Last weekend I went to the Couleur Café Festival in Brussels. Saturday’s headliner was Macklemore & Ryan Lewis who flooded the airwaves of Europe with ‘Thrift Shop’ this spring, a song which may be about creating a unique, personal style through second hand shopping – or it might just be a one finger salute to the consumer society. Or simply an excuse to rap a ton of bad words.
Whatever the deeper meaning of the song, a silly scene played out during the performance in Brussels. Someone in the audience was kind enough to lend his fat fox fur coat to Macklemore while performing, but when trying to crowd-surf the coat back afterwards, another someone decided to keep the souvenir. Awkward situation, the rapper had to urge the thief to let go of the fur coat, and it was just one of those situations where most of the crowd thought “not so cool, dude. Return the coat” (which eventually happened).
Now, as much as this situation probably was about a fan wanting a souvenir from his idol, the whole thing did make me think about the ethics of wearing fur. In the fur debate, ethics are pretty much defined as having to do with animal welfare, the necessity of the product, the utilization of the fur animals, environmental impact, and, to some people, the intrinsic value of the animals – but what about the value to humans?
The only theme in the ethical debate that matters for the animals is the welfare provided for them whilst they are alive. Animals do not have an opinion about global warming, and they certainly do not have a clue of whether they are becoming food or fashion. Because animal welfare is the only thing from the debate animals can feel and experience, animal welfare is the single most important argument in the moral justification of using fur.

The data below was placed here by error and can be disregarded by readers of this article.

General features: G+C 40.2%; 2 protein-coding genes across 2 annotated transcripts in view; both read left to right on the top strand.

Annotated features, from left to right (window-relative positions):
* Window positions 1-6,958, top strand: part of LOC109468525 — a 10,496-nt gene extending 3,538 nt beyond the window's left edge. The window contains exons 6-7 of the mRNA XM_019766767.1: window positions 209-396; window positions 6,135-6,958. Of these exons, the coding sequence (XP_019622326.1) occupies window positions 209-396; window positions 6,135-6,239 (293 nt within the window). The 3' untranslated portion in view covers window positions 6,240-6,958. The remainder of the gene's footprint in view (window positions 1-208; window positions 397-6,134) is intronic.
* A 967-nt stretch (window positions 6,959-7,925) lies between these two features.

The rest of the arguments are only relevant to humans, and Macklemore’s fur coat kind of inspired me to an extra take on that.
Say we have a plate of chicken and a fur coat. Say that the chicken is deliciously prepared, and the consumer who eats the chicken gains both a full stomach and some joyful moments because this was a particularly sweet and tasty chicken. The next day however, her stomach is empty, and a few days after that the chicken is erased from our consumer’s memory forever.
The fur coat is another matter. If it is a cool fur coat, our consumer is likely to talk a lot about it, and this will lead to others talking about it. The fur coat might become a subject of admiration, maybe even envy, and even strangers will admire the fur coat. Perhaps, at some point in its life span, the fur coat will ignite an emotional debate about ethics too, but in the most cold of those winters, no one can argue against the value of the fur coat, and the owner’s appreciation is certain to grow. Year after year, the fur coat will provide moments of human feel-good and appreciation, perhaps even happiness, to its owner.
The chicken, on the other hand, is forgotten the same week it is consumed.
The life span of a fur coat is maybe 20-25 years. The value to the consumer during this time is obviously tremendous in comparison with a plate of chicken. And then, when the life of the fur coat seems to be over, it may just get another life through the thrift shop and revoke another number of positive human moments.
“What you know about rockin’ a wolf on your noggin?
What you knowin’ about wearin’ a fur fox skin?
I’m digging, I’m digging, I’m searching right through that luggage
One man’s trash, that’s another man’s come-up